“I was drinking my coffee, watching the news, and getting ready to go to school,” said Mr. Ohrn. “I saw that one of the towers was on fire, and there was smoke coming out of it, so I called my wife in and I said ‘you have to come look at this, something big is happening.’ We watched the plane hit the tower and then the towers started on fire and eventually they collapsed. It was very dramatic.”

Initial shock soon turned into concern for the owners of the house, who were scheduled to fly from Boston to Los Angeles that very morning. As it turned out, the plane that hit the first World Trade Center had taken off from Boston, and was headed towards Los Angeles before it was hijacked. 

“We didn’t know if these people were on that plane, or on some other plane,” said Mr. Ohrn. “Of course, they weren’t on those planes, but they did get delayed and so they didn’t come back for a few days because all of the airports were closed down.”

Once he arrived at Santa Barbara Jr. High for work, he turned on the television and spent the majority of the day watching the news with his class. 

“It was very traumatic and very scary,” he said. “We wondered who did it, why they did it, and what is going to happen next.”

After more information became available, Mr. Ohrn found that he had more connections to the attack than he had realized. His parents, who lived in Florida at the time, owned a house nearby the airport where the terrorists who carried out the attack had learned to fly.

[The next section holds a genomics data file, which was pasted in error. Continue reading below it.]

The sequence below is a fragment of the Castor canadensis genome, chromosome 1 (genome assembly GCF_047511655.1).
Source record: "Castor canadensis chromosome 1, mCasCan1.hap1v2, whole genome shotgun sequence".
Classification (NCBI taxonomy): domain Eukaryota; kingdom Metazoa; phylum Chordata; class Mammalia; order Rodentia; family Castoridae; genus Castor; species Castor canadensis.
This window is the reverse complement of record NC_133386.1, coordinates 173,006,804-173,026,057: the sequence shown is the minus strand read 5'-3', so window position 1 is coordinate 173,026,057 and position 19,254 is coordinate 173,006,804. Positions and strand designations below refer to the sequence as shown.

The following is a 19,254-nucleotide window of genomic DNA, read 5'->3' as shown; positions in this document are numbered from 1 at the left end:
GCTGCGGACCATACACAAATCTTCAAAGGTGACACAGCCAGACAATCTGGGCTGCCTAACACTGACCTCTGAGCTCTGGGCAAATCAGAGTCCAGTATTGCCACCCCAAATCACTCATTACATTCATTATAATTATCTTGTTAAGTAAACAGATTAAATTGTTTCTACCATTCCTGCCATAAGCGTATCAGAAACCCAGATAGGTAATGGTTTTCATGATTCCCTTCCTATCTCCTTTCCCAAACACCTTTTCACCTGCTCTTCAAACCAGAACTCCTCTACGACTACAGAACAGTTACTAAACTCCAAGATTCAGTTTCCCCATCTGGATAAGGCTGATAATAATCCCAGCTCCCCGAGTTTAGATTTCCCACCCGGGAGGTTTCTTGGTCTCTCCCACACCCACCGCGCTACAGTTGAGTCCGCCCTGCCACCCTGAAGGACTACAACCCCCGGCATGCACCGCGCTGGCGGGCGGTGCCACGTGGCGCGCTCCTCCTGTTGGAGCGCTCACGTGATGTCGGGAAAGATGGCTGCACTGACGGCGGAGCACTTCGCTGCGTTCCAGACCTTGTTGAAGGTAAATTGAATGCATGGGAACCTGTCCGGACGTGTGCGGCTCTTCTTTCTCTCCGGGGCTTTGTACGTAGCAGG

“I have driven by that airport many times, not knowing that anything special was about it, not knowing that those were the same planes that the terrorists learned to fly,” he said. 

At San Marcos: Students Commemorate 9/11

P.E. teacher Ms. Mandarino waves American flag during 9/11 commemoration (Aaron White)

On that day, here at San Marcos, a tradition to honor the firefighters who served on 9/11 began. 

“We [Mr. Solis, ASB, and our PE Department] began and led the tradition of walking our stadium stairs in memory and to simulate the experience of the first responders, climbing to rescue victims,” said P.E. teacher Desa Mandarino. “The stairs represent the 110 floors, or 2071 steps, which First Responders climbed to help those trapped on the upper floors of the World Trade Center on Sept. 11, 2001.”

Every year on September 11, second period classes are invited to join the P.E. classes in walking the steps. This tradition continued this year, with over 100 students joining in to honor those who died and those who served. 

“My cousin is a firefighter and I tried on his gear once and I could never imagine going up the stairs with all that gear with a fire going on,” said sophomore Sophia Peralta, who participated in the memorial this year.

In continuing these traditions of remembrance, we honor all of the innocent civilians who died and the first responders who sacrificed their lives. September 11, 2001 affected Americans from coast to coast, and though experiences on that day varied, we come together each year in commemoration. 

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About the Contributor
Noelle Cabrera, Editor in Chief
Noelle is an 12th grader at San Marcos High School. This is her fourth year on The King’s Page and she is now the Editor in Chief. Journalism is currently her favorite class and she is also a member of the San Marcos Ethnic Studies Club. Outside of school she volunteers with animals, is a member of the Youth Making Change Board and is in the Santa Barbara Chapter of GenUp.